Tuesday, August 21, 2007

Bernanke Armed and Ready for Battle

-- Senate Banking Committee Chairman Christopher Dodd said U.S. Federal Reserve Chairman Ben S. Bernanke agreed to use ``all of the tools at his disposal'' to restore stability in financial markets roiled by the subprime mortgage crisis.

Dodd, a Connecticut Democrat who's seeking his party's presidential nomination, said banks should take advantage of lower borrowing costs after the Fed's surprise decision last week to cut the interest rate it charges them. The senator addressed reporters after meeting with Bernanke and Treasury Secretary Henry Paulson in Washington today.

The central bank on Aug. 17 cut the so-called discount rate half a percentage point to 5.75 percent to direct more cash to companies starved for short-term financing while avoiding an emergency reduction in its broader lending-rate target. Fed watchers say it may take days before policy makers know whether the action is having the desired calming effect on markets.

Dodd said he didn't specifically ask Bernanke to cut the benchmark federal-funds rate, and Bernanke didn't pledge to do so. Interest-rate futures show that traders are betting the credit crunch will force Bernanke to ease monetary policy for the first time since 2003.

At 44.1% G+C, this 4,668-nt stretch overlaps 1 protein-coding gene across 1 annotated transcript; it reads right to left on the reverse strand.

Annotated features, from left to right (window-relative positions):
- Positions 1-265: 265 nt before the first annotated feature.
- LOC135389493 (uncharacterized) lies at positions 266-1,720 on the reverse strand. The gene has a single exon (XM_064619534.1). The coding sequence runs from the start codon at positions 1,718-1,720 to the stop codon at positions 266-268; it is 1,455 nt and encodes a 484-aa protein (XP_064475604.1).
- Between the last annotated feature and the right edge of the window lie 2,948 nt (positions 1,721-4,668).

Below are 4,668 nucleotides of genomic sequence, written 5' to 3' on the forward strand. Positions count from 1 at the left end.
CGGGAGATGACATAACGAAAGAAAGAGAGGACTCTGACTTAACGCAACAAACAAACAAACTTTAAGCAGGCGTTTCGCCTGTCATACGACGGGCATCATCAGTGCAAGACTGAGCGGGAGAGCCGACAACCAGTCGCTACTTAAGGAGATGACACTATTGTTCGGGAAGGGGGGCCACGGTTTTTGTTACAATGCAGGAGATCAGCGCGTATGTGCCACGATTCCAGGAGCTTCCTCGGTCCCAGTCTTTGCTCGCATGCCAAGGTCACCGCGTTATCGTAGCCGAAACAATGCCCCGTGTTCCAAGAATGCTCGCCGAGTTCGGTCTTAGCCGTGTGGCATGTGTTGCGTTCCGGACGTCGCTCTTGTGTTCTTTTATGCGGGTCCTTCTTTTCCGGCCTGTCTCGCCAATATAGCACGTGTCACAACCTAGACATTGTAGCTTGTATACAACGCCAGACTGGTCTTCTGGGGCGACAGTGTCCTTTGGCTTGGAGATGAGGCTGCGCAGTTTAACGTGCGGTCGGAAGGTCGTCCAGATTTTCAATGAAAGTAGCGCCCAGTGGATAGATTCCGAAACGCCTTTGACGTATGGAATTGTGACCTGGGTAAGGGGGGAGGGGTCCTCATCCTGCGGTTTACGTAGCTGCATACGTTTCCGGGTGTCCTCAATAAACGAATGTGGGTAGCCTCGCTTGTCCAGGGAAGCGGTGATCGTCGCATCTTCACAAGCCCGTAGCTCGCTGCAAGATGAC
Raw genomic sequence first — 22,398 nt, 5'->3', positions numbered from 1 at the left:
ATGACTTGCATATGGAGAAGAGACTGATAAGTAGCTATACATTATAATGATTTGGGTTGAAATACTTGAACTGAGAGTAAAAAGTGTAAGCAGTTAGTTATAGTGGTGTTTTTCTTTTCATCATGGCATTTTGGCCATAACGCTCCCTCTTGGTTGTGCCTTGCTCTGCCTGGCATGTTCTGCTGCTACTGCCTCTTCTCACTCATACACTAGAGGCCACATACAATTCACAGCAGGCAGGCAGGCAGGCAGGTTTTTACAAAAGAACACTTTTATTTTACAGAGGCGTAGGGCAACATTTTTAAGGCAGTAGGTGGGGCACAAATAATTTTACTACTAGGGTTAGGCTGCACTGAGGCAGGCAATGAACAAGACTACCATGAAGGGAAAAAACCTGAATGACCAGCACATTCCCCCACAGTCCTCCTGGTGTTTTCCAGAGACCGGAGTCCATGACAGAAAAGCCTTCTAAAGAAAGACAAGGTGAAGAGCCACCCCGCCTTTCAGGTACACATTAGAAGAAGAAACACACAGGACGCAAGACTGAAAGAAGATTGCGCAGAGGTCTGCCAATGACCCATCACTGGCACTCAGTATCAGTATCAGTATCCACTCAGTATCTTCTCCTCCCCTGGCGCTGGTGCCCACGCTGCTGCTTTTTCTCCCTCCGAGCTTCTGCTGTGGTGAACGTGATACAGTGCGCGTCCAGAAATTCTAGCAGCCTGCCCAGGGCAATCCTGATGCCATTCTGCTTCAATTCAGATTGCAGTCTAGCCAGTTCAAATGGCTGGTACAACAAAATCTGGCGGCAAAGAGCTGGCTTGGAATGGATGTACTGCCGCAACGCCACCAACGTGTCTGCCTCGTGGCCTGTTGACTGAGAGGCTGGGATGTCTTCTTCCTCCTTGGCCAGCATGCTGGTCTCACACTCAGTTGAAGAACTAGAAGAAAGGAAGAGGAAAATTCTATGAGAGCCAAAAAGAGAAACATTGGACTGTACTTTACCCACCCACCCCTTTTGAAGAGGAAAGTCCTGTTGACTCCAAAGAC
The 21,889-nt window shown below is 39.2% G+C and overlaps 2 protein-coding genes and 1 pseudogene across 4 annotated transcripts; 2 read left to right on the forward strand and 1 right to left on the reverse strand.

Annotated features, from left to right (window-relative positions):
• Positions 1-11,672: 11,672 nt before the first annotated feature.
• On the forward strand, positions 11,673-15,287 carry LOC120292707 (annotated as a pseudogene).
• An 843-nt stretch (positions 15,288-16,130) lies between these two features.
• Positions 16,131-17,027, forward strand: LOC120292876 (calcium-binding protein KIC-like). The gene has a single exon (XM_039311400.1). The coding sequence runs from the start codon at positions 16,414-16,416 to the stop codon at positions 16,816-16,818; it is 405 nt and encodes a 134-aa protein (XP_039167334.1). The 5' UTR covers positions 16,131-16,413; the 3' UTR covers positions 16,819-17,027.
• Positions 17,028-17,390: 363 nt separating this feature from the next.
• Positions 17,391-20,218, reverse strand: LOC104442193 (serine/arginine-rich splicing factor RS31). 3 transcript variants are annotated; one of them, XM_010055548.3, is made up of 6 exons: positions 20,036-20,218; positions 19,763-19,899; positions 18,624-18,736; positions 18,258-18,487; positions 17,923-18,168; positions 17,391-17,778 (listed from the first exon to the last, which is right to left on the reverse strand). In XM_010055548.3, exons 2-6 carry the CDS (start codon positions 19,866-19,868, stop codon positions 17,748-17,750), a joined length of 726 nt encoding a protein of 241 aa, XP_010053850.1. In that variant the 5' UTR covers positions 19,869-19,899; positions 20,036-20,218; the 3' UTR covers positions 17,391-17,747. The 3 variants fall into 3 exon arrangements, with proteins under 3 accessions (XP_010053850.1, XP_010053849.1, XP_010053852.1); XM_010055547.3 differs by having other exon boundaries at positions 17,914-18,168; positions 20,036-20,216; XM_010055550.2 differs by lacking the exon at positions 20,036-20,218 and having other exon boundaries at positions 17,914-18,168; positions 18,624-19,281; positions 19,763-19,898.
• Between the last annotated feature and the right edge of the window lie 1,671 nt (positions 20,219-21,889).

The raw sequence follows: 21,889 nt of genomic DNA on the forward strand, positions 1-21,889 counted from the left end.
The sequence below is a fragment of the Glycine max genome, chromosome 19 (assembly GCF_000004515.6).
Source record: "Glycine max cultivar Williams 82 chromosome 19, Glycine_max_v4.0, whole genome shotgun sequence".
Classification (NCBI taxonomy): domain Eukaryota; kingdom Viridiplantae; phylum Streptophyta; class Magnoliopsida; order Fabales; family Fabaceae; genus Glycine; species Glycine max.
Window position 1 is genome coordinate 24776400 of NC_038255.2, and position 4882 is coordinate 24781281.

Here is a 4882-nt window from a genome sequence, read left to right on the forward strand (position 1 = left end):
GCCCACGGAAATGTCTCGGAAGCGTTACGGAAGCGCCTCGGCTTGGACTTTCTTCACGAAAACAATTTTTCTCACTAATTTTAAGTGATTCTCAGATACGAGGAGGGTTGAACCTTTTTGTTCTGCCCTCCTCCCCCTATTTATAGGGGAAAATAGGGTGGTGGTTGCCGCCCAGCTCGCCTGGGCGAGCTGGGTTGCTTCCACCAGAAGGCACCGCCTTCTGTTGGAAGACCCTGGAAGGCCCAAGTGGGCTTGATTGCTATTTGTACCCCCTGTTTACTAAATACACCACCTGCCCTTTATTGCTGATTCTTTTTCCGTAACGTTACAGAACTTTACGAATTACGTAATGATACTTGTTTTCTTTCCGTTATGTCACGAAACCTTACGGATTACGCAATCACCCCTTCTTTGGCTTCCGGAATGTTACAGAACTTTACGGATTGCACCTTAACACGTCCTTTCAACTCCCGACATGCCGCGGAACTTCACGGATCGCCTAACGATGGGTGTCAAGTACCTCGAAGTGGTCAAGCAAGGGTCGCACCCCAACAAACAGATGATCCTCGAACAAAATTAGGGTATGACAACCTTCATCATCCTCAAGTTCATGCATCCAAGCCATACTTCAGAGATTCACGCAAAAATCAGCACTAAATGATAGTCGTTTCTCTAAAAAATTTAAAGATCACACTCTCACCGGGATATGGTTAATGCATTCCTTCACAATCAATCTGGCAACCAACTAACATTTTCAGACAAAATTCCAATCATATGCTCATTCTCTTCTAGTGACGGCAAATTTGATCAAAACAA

Markets React

``The comment from Dodd and the decision from the Fed are all going in the right direction to bringing some calm back to the financing market,'' said Nicolas Beckmann, co-head of U.S. interest rates trading at BNP Paribas Securities Corp. in New York, one of the 21 primary U.S. government securities dealers that trade with the central bank.

The three-month Treasury bill yield rose 0.23 percentage point to 3.43 percent, climbing for the first day since Aug. 13. It fell 0.66 percentage point yesterday, the most since the stock market crash of October 1987 as money-market funds dumped asset- backed commercial paper for the shortest-maturity government debt.

While he's satisfied with Bernanke's response, ``I'm still concerned the Treasury does not appreciate the importance of this issue,'' Dodd said.

Dodd reiterated his criticism of the Bush administration for not allowing Fannie Mae and Freddie Mac, the largest sources of money for U.S. home loans, to invest in mortgages larger than $417,000.

``This would have a positive effect on dampening down interest-rate hikes,'' Dodd said. Paulson told the senator ``they're not likely to move in that direction,'' Dodd said.

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